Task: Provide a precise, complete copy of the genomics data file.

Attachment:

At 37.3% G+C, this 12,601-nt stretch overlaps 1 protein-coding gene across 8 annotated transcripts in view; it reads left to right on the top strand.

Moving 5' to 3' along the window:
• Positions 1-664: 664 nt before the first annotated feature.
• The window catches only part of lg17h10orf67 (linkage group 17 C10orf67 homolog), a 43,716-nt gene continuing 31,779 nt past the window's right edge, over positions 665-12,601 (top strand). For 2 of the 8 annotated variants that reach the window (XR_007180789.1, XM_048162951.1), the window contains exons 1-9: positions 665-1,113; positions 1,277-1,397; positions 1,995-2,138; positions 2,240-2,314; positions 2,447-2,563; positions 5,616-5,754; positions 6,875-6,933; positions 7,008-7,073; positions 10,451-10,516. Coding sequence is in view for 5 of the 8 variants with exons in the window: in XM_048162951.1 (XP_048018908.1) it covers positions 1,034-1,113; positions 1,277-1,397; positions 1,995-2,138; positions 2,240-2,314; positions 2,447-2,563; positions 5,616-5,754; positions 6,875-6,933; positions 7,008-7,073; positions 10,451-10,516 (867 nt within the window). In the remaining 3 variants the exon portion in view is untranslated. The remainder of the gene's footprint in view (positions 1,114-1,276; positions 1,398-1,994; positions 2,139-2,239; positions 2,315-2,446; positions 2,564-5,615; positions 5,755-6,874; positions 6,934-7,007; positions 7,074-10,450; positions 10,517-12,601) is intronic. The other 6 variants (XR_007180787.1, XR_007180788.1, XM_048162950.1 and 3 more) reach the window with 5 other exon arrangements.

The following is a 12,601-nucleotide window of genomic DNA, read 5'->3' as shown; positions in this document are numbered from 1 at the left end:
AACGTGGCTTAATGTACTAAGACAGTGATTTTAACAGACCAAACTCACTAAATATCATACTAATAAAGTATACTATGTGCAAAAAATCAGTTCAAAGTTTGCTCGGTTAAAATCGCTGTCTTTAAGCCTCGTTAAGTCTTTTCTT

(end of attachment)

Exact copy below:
At 37.3% G+C, this 12,601-nt stretch overlaps 1 protein-coding gene across 8 annotated transcripts in view; it reads left to right on the top strand.

Moving 5' to 3' along the window:
• Positions 1-664: 664 nt before the first annotated feature.
• The window catches only part of lg17h10orf67 (linkage group 17 C10orf67 homolog), a 43,716-nt gene continuing 31,779 nt past the window's right edge, over positions 665-12,601 (top strand). For 2 of the 8 annotated variants that reach the window (XR_007180789.1, XM_048162951.1), the window contains exons 1-9: positions 665-1,113; positions 1,277-1,397; positions 1,995-2,138; positions 2,240-2,314; positions 2,447-2,563; positions 5,616-5,754; positions 6,875-6,933; positions 7,008-7,073; positions 10,451-10,516. Coding sequence is in view for 5 of the 8 variants with exons in the window: in XM_048162951.1 (XP_048018908.1) it covers positions 1,034-1,113; positions 1,277-1,397; positions 1,995-2,138; positions 2,240-2,314; positions 2,447-2,563; positions 5,616-5,754; positions 6,875-6,933; positions 7,008-7,073; positions 10,451-10,516 (867 nt within the window). In the remaining 3 variants the exon portion in view is untranslated. The remainder of the gene's footprint in view (positions 1,114-1,276; positions 1,398-1,994; positions 2,139-2,239; positions 2,315-2,446; positions 2,564-5,615; positions 5,755-6,874; positions 6,934-7,007; positions 7,074-10,450; positions 10,517-12,601) is intronic. The other 6 variants (XR_007180787.1, XR_007180788.1, XM_048162950.1 and 3 more) reach the window with 5 other exon arrangements.

The following is a 12,601-nucleotide window of genomic DNA, read 5'->3' as shown; positions in this document are numbered from 1 at the left end:
AACGTGGCTTAATGTACTAAGACAGTGATTTTAACAGACCAAACTCACTAAATATCATACTAATAAAGTATACTATGTGCAAAAAATCAGTTCAAAGTTTGCTCGGTTAAAATCGCTGTCTTTAAGCCTCGTTAAGTCTTTTCTT